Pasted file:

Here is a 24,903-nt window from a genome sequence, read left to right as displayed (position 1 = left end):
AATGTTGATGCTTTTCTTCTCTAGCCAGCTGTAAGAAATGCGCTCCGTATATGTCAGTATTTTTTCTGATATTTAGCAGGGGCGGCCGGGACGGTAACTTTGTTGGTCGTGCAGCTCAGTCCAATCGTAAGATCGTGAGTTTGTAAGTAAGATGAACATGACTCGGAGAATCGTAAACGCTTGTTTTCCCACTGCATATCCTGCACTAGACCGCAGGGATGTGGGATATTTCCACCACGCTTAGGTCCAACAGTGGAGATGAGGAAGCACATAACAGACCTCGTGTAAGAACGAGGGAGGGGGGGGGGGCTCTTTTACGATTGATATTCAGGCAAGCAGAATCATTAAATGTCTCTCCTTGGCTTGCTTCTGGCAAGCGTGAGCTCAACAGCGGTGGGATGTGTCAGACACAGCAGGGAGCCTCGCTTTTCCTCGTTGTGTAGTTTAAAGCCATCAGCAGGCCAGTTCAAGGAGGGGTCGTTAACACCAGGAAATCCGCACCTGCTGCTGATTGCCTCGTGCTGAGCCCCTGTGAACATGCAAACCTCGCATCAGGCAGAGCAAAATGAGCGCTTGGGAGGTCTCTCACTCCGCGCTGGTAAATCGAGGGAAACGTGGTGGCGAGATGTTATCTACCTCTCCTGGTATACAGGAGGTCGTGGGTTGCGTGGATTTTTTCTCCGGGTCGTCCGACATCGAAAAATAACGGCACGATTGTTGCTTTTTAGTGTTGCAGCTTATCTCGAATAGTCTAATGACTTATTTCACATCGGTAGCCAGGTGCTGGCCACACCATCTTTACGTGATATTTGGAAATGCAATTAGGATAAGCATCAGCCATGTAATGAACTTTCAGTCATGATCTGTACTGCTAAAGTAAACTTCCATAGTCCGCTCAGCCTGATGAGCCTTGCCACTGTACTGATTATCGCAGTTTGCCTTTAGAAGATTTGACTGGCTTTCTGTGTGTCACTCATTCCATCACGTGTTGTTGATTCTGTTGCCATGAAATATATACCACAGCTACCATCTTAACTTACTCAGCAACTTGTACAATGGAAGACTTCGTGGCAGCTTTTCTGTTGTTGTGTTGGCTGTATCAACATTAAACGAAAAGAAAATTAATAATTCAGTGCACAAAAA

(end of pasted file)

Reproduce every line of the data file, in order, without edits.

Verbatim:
Here is a 24,903-nt window from a genome sequence, read left to right as displayed (position 1 = left end):
AATGTTGATGCTTTTCTTCTCTAGCCAGCTGTAAGAAATGCGCTCCGTATATGTCAGTATTTTTTCTGATATTTAGCAGGGGCGGCCGGGACGGTAACTTTGTTGGTCGTGCAGCTCAGTCCAATCGTAAGATCGTGAGTTTGTAAGTAAGATGAACATGACTCGGAGAATCGTAAACGCTTGTTTTCCCACTGCATATCCTGCACTAGACCGCAGGGATGTGGGATATTTCCACCACGCTTAGGTCCAACAGTGGAGATGAGGAAGCACATAACAGACCTCGTGTAAGAACGAGGGAGGGGGGGGGGGCTCTTTTACGATTGATATTCAGGCAAGCAGAATCATTAAATGTCTCTCCTTGGCTTGCTTCTGGCAAGCGTGAGCTCAACAGCGGTGGGATGTGTCAGACACAGCAGGGAGCCTCGCTTTTCCTCGTTGTGTAGTTTAAAGCCATCAGCAGGCCAGTTCAAGGAGGGGTCGTTAACACCAGGAAATCCGCACCTGCTGCTGATTGCCTCGTGCTGAGCCCCTGTGAACATGCAAACCTCGCATCAGGCAGAGCAAAATGAGCGCTTGGGAGGTCTCTCACTCCGCGCTGGTAAATCGAGGGAAACGTGGTGGCGAGATGTTATCTACCTCTCCTGGTATACAGGAGGTCGTGGGTTGCGTGGATTTTTTCTCCGGGTCGTCCGACATCGAAAAATAACGGCACGATTGTTGCTTTTTAGTGTTGCAGCTTATCTCGAATAGTCTAATGACTTATTTCACATCGGTAGCCAGGTGCTGGCCACACCATCTTTACGTGATATTTGGAAATGCAATTAGGATAAGCATCAGCCATGTAATGAACTTTCAGTCATGATCTGTACTGCTAAAGTAAACTTCCATAGTCCGCTCAGCCTGATGAGCCTTGCCACTGTACTGATTATCGCAGTTTGCCTTTAGAAGATTTGACTGGCTTTCTGTGTGTCACTCATTCCATCACGTGTTGTTGATTCTGTTGCCATGAAATATATACCACAGCTACCATCTTAACTTACTCAGCAACTTGTACAATGGAAGACTTCGTGGCAGCTTTTCTGTTGTTGTGTTGGCTGTATCAACATTAAACGAAAAGAAAATTAATAATTCAGTGCACAAAAA